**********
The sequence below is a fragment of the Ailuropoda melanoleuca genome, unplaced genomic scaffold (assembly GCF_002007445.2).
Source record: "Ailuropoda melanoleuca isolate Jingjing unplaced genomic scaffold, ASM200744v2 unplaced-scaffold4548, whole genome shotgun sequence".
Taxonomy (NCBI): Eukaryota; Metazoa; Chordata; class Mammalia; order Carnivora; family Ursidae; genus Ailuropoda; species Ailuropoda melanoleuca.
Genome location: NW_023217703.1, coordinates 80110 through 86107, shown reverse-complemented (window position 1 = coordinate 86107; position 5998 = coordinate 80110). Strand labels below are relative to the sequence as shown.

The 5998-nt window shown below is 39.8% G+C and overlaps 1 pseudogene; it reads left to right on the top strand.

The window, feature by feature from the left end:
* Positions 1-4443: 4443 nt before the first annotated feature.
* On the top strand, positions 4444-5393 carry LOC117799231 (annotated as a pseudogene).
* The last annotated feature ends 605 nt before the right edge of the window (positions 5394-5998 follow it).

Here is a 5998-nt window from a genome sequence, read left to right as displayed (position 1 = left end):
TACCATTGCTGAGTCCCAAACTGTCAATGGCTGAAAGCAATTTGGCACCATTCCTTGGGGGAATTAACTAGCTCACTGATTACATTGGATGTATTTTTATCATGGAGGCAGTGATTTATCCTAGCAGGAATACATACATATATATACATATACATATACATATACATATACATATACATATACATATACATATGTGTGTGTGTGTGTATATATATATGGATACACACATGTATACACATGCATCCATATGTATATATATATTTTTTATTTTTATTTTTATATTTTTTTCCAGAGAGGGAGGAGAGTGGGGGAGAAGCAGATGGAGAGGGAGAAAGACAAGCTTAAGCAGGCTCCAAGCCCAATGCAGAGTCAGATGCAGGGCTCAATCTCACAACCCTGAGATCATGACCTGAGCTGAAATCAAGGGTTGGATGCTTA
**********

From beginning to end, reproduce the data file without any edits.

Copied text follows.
The sequence below is a fragment of the Ailuropoda melanoleuca genome, unplaced genomic scaffold (assembly GCF_002007445.2).
Source record: "Ailuropoda melanoleuca isolate Jingjing unplaced genomic scaffold, ASM200744v2 unplaced-scaffold4548, whole genome shotgun sequence".
Taxonomy (NCBI): Eukaryota; Metazoa; Chordata; class Mammalia; order Carnivora; family Ursidae; genus Ailuropoda; species Ailuropoda melanoleuca.
Genome location: NW_023217703.1, coordinates 80110 through 86107, shown reverse-complemented (window position 1 = coordinate 86107; position 5998 = coordinate 80110). Strand labels below are relative to the sequence as shown.

The 5998-nt window shown below is 39.8% G+C and overlaps 1 pseudogene; it reads left to right on the top strand.

The window, feature by feature from the left end:
* Positions 1-4443: 4443 nt before the first annotated feature.
* On the top strand, positions 4444-5393 carry LOC117799231 (annotated as a pseudogene).
* The last annotated feature ends 605 nt before the right edge of the window (positions 5394-5998 follow it).

Here is a 5998-nt window from a genome sequence, read left to right as displayed (position 1 = left end):
TACCATTGCTGAGTCCCAAACTGTCAATGGCTGAAAGCAATTTGGCACCATTCCTTGGGGGAATTAACTAGCTCACTGATTACATTGGATGTATTTTTATCATGGAGGCAGTGATTTATCCTAGCAGGAATACATACATATATATACATATACATATACATATACATATACATATACATATACATATACATATGTGTGTGTGTGTGTATATATATATGGATACACACATGTATACACATGCATCCATATGTATATATATATTTTTTATTTTTATTTTTATATTTTTTTCCAGAGAGGGAGGAGAGTGGGGGAGAAGCAGATGGAGAGGGAGAAAGACAAGCTTAAGCAGGCTCCAAGCCCAATGCAGAGTCAGATGCAGGGCTCAATCTCACAACCCTGAGATCATGACCTGAGCTGAAATCAAGGGTTGGATGCTTA